By: Maya Mazumder
Edited by: Priya Gajjar
More boys are diagnosed with ADHD than girls. This is a well-established fact among researchers, with some estimating as much as a 10:1 ratio in the rates of clinical diagnosis. However, there is far less understanding of why such a striking pattern persists. For many years, doctors and psychologists simply viewed this as an aspect of the condition, characterizing the disorder as something primarily affecting grade-school boys who have difficulty sitting still and staying focused. Recent research suggests that it is not the case that ADHD only affects boys. It has become increasingly clear that both the perception and diagnostic criteria of ADHD have led many girls to go undiagnosed for years, often with massive repercussions.
One of the main factors contributing to the gap in diagnosis is that symptoms of ADHD manifest differently in girls, usually with less emphasis on the hyperactivity aspect, and more on inattention. Essentially, girls are less likely to fit the typical archetype of ADHD, exhibiting fewer symptoms of aggressive and impulsive behavior, and instead internalizing their dysregulated attention and emotions. Girls with inattentive type ADHD may be described as spacey or prone to daydreaming, both traits that are far less disruptive than the hyperactivity typical of boys, and therefore more difficult to detect. Even if a girl suffers from the same impairment that a boy does, if she does not present externally, her struggle is more likely to fly under the radar and go untreated. Additionally, the DSM-IV, the diagnostic manual used for psychological disorders, describes ADHD symptoms in a way that several studies have demonstrated is biased towards boys. Even if a girl suffers from ADHD and is referred to be evaluated, she is more likely to score lower than a boy on diagnostic criteria, further contributing to the gap in diagnosis and treatment.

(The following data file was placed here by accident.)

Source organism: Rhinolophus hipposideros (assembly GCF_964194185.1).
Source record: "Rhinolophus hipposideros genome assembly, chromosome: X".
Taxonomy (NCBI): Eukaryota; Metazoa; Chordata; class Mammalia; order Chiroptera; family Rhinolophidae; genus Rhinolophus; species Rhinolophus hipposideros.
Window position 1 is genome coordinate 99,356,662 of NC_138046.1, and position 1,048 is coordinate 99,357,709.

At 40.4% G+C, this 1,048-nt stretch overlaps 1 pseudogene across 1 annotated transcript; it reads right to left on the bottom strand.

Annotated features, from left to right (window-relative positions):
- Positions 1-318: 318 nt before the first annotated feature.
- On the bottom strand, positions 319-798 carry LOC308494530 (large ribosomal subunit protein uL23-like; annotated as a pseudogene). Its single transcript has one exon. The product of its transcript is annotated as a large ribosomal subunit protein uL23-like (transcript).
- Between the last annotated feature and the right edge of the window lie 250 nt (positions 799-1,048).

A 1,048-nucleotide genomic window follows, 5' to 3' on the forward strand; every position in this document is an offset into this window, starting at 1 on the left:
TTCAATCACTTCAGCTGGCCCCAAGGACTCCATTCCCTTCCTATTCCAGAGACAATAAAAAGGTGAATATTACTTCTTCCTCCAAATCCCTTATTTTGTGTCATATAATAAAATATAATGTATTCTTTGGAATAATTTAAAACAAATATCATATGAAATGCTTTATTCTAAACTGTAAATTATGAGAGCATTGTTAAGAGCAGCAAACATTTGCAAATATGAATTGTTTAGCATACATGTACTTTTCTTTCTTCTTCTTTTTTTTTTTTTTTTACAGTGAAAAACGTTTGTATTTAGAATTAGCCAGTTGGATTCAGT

Furthermore, girls with ADHD often suffer from other psychological disorders like anxiety and depression. The presentation of these comorbid conditions can mask ADHD symptoms, and make the disorder more difficult to identify. It is unclear whether untreated ADHD can lead to feelings of anxiety and depression or if there is just a correlation, but it seems that all three are intertwined in some way. ADHD can affect people more broadly than just in a classroom setting, and girls with ADHD exhibit lower self esteem and often struggle with social skills and maintaining relationships. ADHD is much more than a struggle to focus, and impacts almost every area of one’s life, which is why it is so critical to rectify the underdiagnosis of girls.
The general misunderstanding of ADHD as a disorder is also related to the underdiagnosis of ADHD in girls. Rather than simply a lack of attention, ADHD is a dysregulation of attention. People of all genders with ADHD struggle to shift and focus attention, especially on tasks that seem uninteresting, and can also struggle to regulate emotions. Someone with ADHD may have difficulty sitting still in class, but they may also work on an interesting project for hours and be unable to stop. Rather than focusing on ADHD as a disorder primarily affecting students, it is better to think of it as something that affects people of every age in multiple domains of life.